The term "aqueous" as it relates to displacement fluid compositions is meant to encompass fresh water and salt water fluid compositions, whether as a brine or seawater, and any other kind of water or water soluble medium, in which the water or water soluble medium is the continuous phase. This would include a homogeneous fluid composition where all fluid compositions are solubilized; or a two phase fluid composition in which water and/or the water soluble medium is the continuous phase, and a glycol or a solid phase.
The term "hydrocarbyl" means one or more hydrocarbon groups and a substantially hydrocarbon groups. Substantially hydrocarbon describes groups which contain non-hydrocarbon substituents which do not alter the predominantly hydrocarbon nature of the group.
As used in the specification and claims a "barrel" is 42 gallons U.S.
The method of the invention comprises introducing into a wellbore a displacement fluid composition described below. By a wellbore is meant the hole drilled into earth, including any hardware temporarily or permanently within the wellbore, including casing and drill string. There is also provided a method of displacing a drilling fluid composition or an uncured cement from wellbore downhole hardware, comprising displacing the drilling fluid composition or uncured cement from the wellbore downhole hardware with the displacement fluid composition described below. For example, where one desires to replace an aqueous based drilling mud with an oil based drilling mud, or one oil based drilling mud with another oil based drilling mud, one may employ a procedure whereby a) a wellbore is made by penetrating an earth formation with a drill string, b) occupying by pumping the drill string with a first drilling mud, which can be aqueous or a lighter weighted oil based drilling mud relative to the second drilling mud to follow; c) displacing the first drilling mud with the displacement fluid composition described herein by pumping the displacement fluid composition down the hollow portion of the drill string, followed by d) introducing and pumping a second drilling mud into the drill string. The drill string can be fully operational while one mud is being replaced with the second mud, or one may pause the operation until the second mud has reached the bit or circulated through. The first mud and the spacer fluid composition are circulated through the bottom of the drill string and back through the annulus between the drill string and the wellbore, or if present, the casing. The displacement fluid composition in this case acts as a spacer to provide a physical barrier between the two muds, suspend and carry large amounts of cuttings and first mud residue from the hardware to the surface, and rapidly emulsify the residue from the hardware.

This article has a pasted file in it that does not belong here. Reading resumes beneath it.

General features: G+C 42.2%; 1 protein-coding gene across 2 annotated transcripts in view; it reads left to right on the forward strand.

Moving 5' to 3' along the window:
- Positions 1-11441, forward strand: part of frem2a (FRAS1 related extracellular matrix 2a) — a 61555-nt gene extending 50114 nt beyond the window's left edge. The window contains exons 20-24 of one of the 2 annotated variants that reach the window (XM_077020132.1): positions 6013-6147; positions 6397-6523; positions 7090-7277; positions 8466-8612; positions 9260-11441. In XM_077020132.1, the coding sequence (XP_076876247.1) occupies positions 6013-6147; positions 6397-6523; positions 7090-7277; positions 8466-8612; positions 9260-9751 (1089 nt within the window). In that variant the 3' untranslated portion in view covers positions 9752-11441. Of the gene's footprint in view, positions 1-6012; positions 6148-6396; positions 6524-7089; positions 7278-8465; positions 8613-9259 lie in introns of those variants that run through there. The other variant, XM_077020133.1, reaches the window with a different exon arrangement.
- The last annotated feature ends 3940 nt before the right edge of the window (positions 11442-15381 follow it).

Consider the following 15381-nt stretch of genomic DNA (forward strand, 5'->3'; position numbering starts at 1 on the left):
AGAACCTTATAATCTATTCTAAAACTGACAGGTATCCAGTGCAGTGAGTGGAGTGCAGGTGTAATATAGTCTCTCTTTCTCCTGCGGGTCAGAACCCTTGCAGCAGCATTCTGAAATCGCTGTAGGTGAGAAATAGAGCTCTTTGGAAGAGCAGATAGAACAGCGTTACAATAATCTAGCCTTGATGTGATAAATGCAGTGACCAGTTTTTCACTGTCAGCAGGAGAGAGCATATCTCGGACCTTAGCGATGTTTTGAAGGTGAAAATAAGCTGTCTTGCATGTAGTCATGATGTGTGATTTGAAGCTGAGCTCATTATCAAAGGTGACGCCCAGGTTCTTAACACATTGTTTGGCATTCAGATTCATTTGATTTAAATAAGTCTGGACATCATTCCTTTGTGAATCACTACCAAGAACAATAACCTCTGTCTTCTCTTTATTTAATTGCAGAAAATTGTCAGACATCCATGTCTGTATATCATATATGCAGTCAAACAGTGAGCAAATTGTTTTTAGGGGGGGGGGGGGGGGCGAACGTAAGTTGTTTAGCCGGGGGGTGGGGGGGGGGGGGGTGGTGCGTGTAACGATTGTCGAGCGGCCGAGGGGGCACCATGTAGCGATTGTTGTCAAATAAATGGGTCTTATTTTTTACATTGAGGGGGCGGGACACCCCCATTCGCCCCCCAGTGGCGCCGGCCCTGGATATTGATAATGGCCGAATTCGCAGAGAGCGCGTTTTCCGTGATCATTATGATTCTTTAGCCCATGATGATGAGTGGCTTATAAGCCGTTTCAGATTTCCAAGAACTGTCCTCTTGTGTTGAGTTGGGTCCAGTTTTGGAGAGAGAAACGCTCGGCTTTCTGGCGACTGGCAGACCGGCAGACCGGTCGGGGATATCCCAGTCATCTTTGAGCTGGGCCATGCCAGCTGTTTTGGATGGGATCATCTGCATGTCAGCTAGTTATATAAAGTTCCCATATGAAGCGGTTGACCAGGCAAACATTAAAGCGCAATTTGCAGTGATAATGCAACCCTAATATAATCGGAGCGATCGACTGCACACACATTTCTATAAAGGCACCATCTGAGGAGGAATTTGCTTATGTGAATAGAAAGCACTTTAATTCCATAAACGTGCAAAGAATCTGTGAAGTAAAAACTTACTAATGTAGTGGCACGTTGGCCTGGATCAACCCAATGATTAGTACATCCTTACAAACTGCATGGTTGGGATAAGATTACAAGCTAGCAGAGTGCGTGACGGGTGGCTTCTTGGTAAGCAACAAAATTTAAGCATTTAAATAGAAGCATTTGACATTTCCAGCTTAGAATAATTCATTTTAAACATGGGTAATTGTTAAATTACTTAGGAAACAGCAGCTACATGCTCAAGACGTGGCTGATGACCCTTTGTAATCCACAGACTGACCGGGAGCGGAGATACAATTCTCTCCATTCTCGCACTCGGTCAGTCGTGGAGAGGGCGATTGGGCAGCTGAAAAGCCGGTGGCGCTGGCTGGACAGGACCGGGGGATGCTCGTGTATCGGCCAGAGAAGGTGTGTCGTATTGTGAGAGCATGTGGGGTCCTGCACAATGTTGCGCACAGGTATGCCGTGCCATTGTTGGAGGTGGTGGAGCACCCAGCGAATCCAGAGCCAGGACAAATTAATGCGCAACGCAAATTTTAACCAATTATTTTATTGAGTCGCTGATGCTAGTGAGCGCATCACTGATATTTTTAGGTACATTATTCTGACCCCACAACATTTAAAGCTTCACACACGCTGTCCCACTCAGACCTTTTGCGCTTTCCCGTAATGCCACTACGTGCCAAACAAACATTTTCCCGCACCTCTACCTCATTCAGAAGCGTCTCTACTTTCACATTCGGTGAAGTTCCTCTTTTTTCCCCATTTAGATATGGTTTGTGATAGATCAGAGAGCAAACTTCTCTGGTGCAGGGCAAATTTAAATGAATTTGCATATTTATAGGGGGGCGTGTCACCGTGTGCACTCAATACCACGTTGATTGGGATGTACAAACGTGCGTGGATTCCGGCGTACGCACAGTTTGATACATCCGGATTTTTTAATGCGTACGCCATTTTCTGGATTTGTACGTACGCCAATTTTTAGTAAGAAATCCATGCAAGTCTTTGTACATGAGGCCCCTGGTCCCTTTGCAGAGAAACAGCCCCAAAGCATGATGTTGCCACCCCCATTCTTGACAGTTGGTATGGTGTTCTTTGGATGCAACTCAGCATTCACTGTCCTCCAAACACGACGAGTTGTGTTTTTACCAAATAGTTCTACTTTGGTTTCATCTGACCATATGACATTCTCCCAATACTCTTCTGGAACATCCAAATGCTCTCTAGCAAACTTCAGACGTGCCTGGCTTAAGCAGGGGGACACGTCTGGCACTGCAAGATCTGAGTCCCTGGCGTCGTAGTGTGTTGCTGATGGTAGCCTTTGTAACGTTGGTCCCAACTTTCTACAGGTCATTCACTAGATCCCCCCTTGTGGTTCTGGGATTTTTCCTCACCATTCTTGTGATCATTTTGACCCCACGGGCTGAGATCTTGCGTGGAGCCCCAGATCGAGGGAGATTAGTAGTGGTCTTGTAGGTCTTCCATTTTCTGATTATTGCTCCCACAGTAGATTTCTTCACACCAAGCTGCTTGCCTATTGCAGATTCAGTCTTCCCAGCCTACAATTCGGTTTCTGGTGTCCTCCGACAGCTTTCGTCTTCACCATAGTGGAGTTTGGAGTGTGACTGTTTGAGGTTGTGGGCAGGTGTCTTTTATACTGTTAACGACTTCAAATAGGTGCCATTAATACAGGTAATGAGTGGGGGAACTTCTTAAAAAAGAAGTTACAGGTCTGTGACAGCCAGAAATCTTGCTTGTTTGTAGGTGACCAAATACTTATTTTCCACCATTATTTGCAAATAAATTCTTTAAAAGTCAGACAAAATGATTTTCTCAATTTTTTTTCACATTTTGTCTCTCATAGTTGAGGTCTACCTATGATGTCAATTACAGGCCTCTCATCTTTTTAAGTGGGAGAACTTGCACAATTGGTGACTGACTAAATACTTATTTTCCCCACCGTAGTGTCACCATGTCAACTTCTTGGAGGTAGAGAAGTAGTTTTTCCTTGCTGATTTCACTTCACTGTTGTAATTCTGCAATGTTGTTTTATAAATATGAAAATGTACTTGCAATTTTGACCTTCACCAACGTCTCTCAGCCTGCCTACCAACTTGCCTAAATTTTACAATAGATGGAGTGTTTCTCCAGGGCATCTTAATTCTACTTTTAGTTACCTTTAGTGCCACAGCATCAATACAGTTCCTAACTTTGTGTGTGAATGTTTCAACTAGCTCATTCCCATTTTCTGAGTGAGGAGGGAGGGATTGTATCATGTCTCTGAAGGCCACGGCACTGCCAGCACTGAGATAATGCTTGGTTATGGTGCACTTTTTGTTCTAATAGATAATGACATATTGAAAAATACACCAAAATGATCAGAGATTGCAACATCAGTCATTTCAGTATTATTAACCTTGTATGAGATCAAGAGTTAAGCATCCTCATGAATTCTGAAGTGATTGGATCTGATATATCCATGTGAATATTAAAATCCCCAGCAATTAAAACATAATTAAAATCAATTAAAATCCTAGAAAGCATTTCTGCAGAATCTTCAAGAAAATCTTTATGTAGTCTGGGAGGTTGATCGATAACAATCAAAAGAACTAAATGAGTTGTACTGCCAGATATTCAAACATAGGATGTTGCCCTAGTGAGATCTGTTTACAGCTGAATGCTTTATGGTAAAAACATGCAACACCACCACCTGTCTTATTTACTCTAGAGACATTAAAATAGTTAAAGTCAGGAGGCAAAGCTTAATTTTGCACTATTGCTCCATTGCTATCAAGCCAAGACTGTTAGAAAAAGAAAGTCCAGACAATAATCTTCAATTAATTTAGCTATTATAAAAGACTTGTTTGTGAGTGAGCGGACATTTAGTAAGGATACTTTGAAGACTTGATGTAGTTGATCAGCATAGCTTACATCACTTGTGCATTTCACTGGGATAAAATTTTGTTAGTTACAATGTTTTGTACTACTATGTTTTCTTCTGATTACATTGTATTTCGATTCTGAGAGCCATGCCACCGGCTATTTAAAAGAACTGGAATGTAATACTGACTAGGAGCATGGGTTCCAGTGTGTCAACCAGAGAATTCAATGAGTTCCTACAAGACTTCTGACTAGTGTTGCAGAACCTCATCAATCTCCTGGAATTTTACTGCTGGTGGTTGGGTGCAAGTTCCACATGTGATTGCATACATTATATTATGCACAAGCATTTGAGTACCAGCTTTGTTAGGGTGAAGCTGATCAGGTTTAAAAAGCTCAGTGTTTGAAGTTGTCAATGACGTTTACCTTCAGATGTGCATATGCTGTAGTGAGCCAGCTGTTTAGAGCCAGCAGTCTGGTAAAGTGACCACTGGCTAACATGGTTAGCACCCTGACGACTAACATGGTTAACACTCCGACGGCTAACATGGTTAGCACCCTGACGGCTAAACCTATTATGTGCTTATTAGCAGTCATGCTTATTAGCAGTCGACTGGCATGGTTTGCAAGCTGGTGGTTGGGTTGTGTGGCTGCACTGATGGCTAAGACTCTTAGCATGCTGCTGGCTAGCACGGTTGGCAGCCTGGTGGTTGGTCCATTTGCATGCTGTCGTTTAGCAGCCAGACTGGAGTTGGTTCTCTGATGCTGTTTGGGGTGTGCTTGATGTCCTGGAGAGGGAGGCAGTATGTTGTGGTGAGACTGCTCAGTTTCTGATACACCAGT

There is also now provided an improved cementing method using the displacement fluid composition of the invention. In this method, once a desired depth is drilled downhole by the drill string, drilling operations are usually suspended. Since the mud is circulated down the drill string and up and out the annulus between the wellbore and the drillstring, the surface of the wellbore is coated with mud. Most muds, especially oil based muds, are detrimental to providing strong adhesion between the casing, the cement, and the wellbore surface. Thus, it is desirable to remove as much mud from the wellbore surface prior to lowering, casing to ensure proper adhesion. Therefore, prior to removing the drill string for the casing operation, a displacement fluid composition of the invention may be circulated down the drill string and up and out of the annulus between the wellbore and the drill string to remove mud residue from the wall of the wellbore. Subsequently, the drill string is removed, and casing having a circumference slightly smaller than that of the wellbore is lowered downhole. At this point, a cementing operation as described below may be initiated, or further drilling may proceed forward as follows. The drill string is lowered down the casing to form a structure, from the walls of the wellbore inward, of:
i) the wellbore wall;
ii) an annulus;
iii) the casing;
iv) an annulus; and
v) a hollow drill string having a drill bit.